Ecclesiological Assessment of the Archdiocese of Portland in Oregon (2013-2021)

A Contemplative Church

When Father Alexander Sample was ordained to the episcopacy in 2006, he chose as his motto the words Vultum Christi contemplari, “to contemplate the face of Christ.” These words are taken directly from St. John Paul II’s final encyclical, Ecclesia de Eucharistia, which expresses the heart of the Holy Father’s conception of the Church’s life and mission: “To contemplate the face of Christ, and to contemplate it with Mary, is the ‘programme’ which I have set before the Church at the dawn of the third millennium, summoning her to put out into the deep on the sea of history with the enthusiasm of the new evangelization.”[1]

In 2013, when he was called to the Archdiocese of Portland, the newly installed Archbishop Sample made these same words the center of his first message to “God’s flock in western Oregon.”[2] Having first reminded us that “we must keep our eyes always fixed on Jesus,”[3] he explained that his episcopal motto “speaks clearly and directly of my vision for our work together here … In Novo millennio ineunte, [St.] John Paul II writes:

‘We wish to see Jesus’ (Jn. 12:21). This request, addressed to the Apostle Phillip by some Greeks who had made a pilgrimage to Jerusalem for the Passover, echoes spiritually in our ears too … Like those pilgrims of two thousand years ago, the men and women of our own day—often perhaps unconsciously—ask believers not only to ‘speak’ of Christ, but in a certain sense to ‘show’ him to them. And is it not the Church’s task to reflect the light of Christ in every historical period, to make his face shine also before the generations of the new millennium?[4]

“Here are the key words,” Sample added. “‘Our witness, however, would be hopelessly inadequate if we ourselves had not first contemplated his face.’”[5]

In these quotes, Archbishop Sample makes clear that he is a proponent of St. John Paul II’s ecclesiology of revelation and encounter, which is both the necessary condition for bold evangelization and leads inexorably to it. In this ecclesiology, these two ecclesial movements, contemplation (ad intra) and evangelization (ad extra), are distinct but inseparable. Before she can go forth to proclaim the good news of Jesus Christ, the Church must first encounter her Lord, for which “a grace of ‘revelation’ is needed.”[6] Like the Samaritan woman drawing water from the well, the Church must return to the founts of revelation. Foremost among these founts are the Scriptures[7] and the sacred liturgy,[8] into which we must enter with a spirit of faith,[9] nourished by deep prayer in silence.[10] Implicit in this call to contemplation is the universal call to holiness: “Fortified by so many and such powerful means of salvation, all the faithful, whatever their condition or state, are called by the Lord, each in his own way, to that perfect holiness whereby the Father Himself is perfect.”[11] Only once Christ’s faithful have “beheld his glory” (John 1:14 RSV2CE)[12] will the Church “reflect the light of Christ”[13] in the splendor of holiness and proclaim His saving Gospel with conviction to the world.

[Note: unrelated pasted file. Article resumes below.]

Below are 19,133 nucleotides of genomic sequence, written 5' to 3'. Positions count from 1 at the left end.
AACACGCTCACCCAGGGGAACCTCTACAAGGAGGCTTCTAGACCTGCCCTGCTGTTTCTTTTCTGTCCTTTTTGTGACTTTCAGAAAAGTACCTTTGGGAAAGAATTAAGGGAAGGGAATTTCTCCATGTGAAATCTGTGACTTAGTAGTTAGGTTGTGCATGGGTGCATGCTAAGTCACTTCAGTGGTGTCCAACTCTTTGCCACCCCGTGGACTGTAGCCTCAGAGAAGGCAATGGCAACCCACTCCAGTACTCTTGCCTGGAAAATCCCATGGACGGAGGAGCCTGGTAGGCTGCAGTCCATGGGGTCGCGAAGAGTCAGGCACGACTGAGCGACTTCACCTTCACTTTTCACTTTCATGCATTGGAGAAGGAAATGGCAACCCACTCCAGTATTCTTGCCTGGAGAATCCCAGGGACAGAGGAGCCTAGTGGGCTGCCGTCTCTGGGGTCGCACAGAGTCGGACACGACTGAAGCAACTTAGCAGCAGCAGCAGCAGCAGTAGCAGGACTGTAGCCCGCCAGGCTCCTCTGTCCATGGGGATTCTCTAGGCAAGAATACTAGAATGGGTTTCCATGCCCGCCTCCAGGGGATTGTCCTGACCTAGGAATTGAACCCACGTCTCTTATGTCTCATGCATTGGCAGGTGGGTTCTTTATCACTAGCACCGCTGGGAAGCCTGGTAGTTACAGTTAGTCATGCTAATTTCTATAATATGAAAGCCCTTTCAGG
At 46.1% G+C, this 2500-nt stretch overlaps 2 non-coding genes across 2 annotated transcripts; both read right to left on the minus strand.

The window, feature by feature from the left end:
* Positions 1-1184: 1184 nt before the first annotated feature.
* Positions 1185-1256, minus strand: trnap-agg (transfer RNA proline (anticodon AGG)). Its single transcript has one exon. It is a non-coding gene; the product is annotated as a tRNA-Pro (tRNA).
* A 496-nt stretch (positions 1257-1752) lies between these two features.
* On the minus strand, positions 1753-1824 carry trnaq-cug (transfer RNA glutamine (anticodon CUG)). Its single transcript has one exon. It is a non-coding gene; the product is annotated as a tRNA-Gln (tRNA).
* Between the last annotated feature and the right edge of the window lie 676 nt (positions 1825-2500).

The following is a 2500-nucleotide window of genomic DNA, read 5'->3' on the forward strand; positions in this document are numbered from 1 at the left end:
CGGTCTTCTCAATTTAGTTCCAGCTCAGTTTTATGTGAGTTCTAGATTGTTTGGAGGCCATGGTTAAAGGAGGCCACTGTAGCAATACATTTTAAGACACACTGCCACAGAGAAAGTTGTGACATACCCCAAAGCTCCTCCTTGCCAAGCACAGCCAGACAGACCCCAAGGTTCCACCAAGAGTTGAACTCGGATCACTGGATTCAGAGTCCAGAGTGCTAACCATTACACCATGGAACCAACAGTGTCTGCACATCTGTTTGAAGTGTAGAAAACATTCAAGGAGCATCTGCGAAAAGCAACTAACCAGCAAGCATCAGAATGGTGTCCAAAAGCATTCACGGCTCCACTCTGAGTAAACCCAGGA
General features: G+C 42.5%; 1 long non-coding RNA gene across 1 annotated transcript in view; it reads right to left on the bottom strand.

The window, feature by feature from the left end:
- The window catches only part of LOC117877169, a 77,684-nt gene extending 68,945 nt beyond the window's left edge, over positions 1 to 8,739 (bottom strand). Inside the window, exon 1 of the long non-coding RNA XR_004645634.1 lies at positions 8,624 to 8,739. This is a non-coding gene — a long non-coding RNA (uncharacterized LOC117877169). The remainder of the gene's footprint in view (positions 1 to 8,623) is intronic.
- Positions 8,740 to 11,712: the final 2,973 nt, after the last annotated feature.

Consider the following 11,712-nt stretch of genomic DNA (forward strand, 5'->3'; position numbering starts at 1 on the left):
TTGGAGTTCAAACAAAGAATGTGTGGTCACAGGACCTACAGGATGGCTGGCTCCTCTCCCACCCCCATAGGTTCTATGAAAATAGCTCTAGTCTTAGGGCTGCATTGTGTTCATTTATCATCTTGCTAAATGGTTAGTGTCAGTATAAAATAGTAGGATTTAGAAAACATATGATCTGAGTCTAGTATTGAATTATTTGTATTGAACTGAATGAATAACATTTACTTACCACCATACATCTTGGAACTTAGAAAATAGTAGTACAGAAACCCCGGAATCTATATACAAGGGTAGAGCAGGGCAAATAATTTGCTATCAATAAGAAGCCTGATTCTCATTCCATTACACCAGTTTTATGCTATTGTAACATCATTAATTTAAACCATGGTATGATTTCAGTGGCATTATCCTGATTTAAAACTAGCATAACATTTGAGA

A Eucharistic Church

In November 2017, the Archdiocesan Pastoral Council recommended a set of pastoral priorities “to help the people of western Oregon live in a manner worthy of their call in Jesus Christ … leading Catholics to a deeper faith and relationship with Christ and the Church so that we may become missionary disciples and compelling witnesses of the Gospel.”[14] The second of these six pastoral priorities, following catechesis and faith formation, was divine worship. In particular, the Pastoral Council called for the elevation of sacred music, better liturgical formation of ministers and laity, as well as a more consistent “Mass experience” across parishes to “ensure that it is in accord with the Church’s faithful celebration of the sacred liturgy.”[15]  

Concretely, this pastoral focus has borne fruit in the publication of the 2018 Archdiocesan Liturgical Handbook[16] and the Archbishop’s 2019 pastoral letter, “Sing to the Lord a New Song,”[17] both of which collected and presented Church teaching on the sacred liturgy and music in one resource and established particular norms for the Archdiocese. The Office of Divine Worship has been proactive in providing trainings across the archdiocese to explain and implement these resources, as well as producing new media, such as the monthly Source & Summit newsletter and videos like “How to Receive the Eucharist.”[18] The purpose of this ongoing process of liturgical reform and instruction is to allow the face of Christ to shine forth ever more clearly in the sacred liturgy and the sacraments, most of all in the Holy Eucharist, the premier locus of contemplative encounter with the Lord.